The Chronicle of Higher Education
October 27th, 2014
Earlier this month, the feminist and media critic Anita Sarkeesian was scheduled to speak to students on the campus of Utah State University. The day before her talk, emails were sent to staff and faculty threatening violence if Sarkeesian was allowed to proceed. The threats were fairly general: Sarkeesian and all the feminists in the audience were the targets. But they were also exceptionally charged, promising "the deadliest school shooting in American history."
Administrators and public-safety officials met with Sarkeesian and made plans to increase security. However, once Sarkeesian learned that Utah State could not guarantee a gun-free audience because state law allows concealed weapons on college campuses, she, understandably, canceled her appearance. In that decision, we witnessed one of the first clear examples of how laws allowing concealed weapons on a college campus can thwart academic freedom and First Amendment rights to free speech.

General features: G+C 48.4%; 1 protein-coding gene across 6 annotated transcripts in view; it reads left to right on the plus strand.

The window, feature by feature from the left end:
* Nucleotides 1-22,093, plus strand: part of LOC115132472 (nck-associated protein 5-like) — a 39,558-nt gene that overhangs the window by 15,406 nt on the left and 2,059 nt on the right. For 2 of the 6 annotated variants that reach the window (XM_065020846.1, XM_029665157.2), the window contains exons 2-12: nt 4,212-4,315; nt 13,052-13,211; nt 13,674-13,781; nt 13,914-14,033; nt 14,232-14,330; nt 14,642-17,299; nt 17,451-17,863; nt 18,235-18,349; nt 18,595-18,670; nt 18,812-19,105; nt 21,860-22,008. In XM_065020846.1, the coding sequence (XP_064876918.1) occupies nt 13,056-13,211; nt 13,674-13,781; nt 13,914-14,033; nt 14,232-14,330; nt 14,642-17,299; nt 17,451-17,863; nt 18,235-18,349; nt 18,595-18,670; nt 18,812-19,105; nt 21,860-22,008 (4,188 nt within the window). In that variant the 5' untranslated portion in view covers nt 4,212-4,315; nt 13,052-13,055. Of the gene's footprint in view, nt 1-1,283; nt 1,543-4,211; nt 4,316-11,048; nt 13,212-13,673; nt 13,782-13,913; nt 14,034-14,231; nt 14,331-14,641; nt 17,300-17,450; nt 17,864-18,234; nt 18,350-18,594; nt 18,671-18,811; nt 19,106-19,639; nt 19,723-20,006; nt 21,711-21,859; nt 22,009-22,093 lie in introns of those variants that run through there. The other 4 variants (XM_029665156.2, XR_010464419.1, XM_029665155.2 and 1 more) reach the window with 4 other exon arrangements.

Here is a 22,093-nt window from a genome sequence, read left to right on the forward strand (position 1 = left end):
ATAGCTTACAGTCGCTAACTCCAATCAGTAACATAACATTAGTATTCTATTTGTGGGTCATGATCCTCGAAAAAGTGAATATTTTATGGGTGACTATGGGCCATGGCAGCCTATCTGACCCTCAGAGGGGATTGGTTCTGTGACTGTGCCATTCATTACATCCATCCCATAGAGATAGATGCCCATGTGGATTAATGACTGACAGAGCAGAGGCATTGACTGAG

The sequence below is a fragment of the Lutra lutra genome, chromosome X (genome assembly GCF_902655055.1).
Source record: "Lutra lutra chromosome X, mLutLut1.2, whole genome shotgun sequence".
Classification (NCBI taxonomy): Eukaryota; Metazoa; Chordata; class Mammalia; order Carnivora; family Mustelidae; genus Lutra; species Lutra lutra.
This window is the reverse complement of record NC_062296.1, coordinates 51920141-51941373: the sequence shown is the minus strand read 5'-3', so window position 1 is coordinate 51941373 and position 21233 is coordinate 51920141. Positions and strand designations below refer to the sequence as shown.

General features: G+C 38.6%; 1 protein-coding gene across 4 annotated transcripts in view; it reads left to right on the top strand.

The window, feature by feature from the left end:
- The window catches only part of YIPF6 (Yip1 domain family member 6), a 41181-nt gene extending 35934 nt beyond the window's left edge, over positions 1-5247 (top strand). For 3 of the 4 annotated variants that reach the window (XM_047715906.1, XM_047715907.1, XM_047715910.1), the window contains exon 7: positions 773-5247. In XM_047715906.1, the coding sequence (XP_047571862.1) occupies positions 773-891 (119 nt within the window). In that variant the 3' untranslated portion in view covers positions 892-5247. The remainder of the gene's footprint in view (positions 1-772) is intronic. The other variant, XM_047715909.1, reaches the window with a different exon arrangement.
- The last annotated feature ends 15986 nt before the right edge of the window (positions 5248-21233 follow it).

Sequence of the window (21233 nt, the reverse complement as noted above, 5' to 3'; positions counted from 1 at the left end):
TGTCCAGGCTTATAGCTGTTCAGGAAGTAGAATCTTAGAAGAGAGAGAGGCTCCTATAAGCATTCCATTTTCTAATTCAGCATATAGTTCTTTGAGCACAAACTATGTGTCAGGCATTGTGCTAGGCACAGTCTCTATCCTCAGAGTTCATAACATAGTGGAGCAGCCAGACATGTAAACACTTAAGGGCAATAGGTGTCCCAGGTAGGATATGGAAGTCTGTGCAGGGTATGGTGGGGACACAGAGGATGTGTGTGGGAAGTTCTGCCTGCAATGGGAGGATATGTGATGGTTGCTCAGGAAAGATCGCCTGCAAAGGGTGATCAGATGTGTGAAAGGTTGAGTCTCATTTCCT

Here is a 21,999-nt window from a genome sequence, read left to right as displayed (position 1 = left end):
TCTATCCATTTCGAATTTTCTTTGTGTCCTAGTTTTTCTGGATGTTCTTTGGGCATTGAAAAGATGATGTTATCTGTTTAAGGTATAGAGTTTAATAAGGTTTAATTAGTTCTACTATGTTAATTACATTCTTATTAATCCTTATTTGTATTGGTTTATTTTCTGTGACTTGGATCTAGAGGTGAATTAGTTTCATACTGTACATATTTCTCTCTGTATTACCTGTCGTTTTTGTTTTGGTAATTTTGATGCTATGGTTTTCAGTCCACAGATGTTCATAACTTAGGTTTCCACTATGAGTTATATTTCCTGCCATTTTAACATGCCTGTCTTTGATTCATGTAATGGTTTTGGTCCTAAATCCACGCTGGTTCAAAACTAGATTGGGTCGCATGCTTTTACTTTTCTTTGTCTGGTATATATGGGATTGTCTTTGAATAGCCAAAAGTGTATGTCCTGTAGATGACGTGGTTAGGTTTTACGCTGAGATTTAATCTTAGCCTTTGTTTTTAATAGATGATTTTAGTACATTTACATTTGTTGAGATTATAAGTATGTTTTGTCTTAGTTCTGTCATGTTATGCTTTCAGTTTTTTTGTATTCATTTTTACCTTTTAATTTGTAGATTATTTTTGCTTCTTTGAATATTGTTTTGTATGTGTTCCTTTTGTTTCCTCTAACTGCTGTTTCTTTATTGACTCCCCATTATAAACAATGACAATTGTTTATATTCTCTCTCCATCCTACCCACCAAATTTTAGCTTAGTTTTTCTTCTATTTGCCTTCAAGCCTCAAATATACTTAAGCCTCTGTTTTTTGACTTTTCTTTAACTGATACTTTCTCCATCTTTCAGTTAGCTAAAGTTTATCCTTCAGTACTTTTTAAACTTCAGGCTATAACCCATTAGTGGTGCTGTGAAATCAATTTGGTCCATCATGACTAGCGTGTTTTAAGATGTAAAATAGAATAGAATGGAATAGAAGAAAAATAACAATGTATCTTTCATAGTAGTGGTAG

Until then, faculty members might have been able to articulate ways in which they had censored themselves in their classrooms because of gun laws, but it would have been more difficult to point to an actual moment where the presence of guns on a college campus curtailed free speech. Now we have that moment.